I literally agree with every word that Steve Benen says in his piece on the way the press is treating Obama’s pitch for a jobs bill. But I also think it’s legitimate to ask the president how the hell he thinks he’s going to get it passed. One thing that would help is if the press would accurately report, without he said/she said b.s., what’s really going on. They shouldn’t have to ask the president why he isn’t trying to make some kind of deal with the Republicans. A fairer question would be something like, “Now that you’ve given up trying to work with the Republicans, do you feel like you learned your lesson a little too late?”
I’d actually be interested to learn his thoughts on that question, because in some ways I think he did wait a little too long to pivot. I understand that the debt ceiling was a true hostage situation. But he probably played along too long with the myth that the Republicans would agree to anything. I can second guess a lot of stuff, especially in how the administration let things get out of control in the lead-up to health care vote and then the midterms. Personally, I wish he would have gone heavy on the obstruction in the Summer of 2010. Once the financial reforms bill was in the bag, he should have gotten a lot more political to try to protect his majorities.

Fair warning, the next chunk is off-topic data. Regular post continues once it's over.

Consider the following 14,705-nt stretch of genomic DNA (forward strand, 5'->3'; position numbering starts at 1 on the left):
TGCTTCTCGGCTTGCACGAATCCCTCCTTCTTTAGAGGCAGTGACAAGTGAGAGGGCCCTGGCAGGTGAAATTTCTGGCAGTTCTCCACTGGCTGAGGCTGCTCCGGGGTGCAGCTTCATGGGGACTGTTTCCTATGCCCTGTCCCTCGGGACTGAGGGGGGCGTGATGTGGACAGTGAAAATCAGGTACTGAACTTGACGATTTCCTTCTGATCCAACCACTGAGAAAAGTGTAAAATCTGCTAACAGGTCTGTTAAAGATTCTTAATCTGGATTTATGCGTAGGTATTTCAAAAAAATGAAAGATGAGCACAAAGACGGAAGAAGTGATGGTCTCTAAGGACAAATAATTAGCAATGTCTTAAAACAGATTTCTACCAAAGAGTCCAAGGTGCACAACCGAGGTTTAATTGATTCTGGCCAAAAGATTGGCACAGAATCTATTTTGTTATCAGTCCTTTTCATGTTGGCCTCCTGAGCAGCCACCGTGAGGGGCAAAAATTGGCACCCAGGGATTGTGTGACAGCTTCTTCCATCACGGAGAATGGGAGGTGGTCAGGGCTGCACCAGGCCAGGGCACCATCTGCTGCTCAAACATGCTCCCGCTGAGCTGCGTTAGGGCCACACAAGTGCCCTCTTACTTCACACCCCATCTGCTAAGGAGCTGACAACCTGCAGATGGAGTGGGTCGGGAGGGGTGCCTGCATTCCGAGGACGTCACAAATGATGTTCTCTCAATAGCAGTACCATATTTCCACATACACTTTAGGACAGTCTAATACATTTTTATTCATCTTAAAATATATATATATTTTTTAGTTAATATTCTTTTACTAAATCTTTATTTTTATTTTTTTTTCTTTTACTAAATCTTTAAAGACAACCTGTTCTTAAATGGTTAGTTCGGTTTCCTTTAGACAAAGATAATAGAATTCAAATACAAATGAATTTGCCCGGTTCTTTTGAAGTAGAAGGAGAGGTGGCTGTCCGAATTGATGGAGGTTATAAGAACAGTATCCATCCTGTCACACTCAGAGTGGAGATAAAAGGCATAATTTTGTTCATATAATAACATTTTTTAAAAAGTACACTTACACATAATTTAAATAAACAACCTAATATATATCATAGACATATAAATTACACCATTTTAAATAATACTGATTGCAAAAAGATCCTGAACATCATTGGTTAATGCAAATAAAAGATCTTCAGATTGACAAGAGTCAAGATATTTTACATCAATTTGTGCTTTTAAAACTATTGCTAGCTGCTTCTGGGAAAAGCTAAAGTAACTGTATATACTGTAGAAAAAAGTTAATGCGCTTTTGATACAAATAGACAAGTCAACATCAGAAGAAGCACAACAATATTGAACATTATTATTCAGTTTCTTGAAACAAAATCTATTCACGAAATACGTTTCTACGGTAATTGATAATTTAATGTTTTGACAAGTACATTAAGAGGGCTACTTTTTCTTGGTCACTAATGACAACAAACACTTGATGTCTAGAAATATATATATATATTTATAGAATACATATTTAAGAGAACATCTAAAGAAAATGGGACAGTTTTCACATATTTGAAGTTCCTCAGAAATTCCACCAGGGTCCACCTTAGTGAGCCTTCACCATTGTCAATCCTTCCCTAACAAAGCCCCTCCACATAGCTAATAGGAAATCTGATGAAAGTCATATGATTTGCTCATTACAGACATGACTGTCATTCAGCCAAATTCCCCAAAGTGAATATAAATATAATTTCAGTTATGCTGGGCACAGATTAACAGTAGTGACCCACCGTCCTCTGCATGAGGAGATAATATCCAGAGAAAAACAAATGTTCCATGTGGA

On the other hand, he got a tremendous amount done in the lame-duck session.
In any case, he’s running against a Do-Nothing Congress because that’s exactly what they are. People are out of work and congressional Republicans are happy about it. What else can he do? If they want to do something, they’ll do something. As the president said today:
And so, Bill, the question, then, is, will Congress do something? If Congress does something, then I can’t run against a do-nothing Congress. If Congress does nothing, then it’s not a matter of me running against them; I think the American people will run them out of town, because they are frustrated, and they know we need to do something big and something bold.
The president asks a better question than any he answered this morning.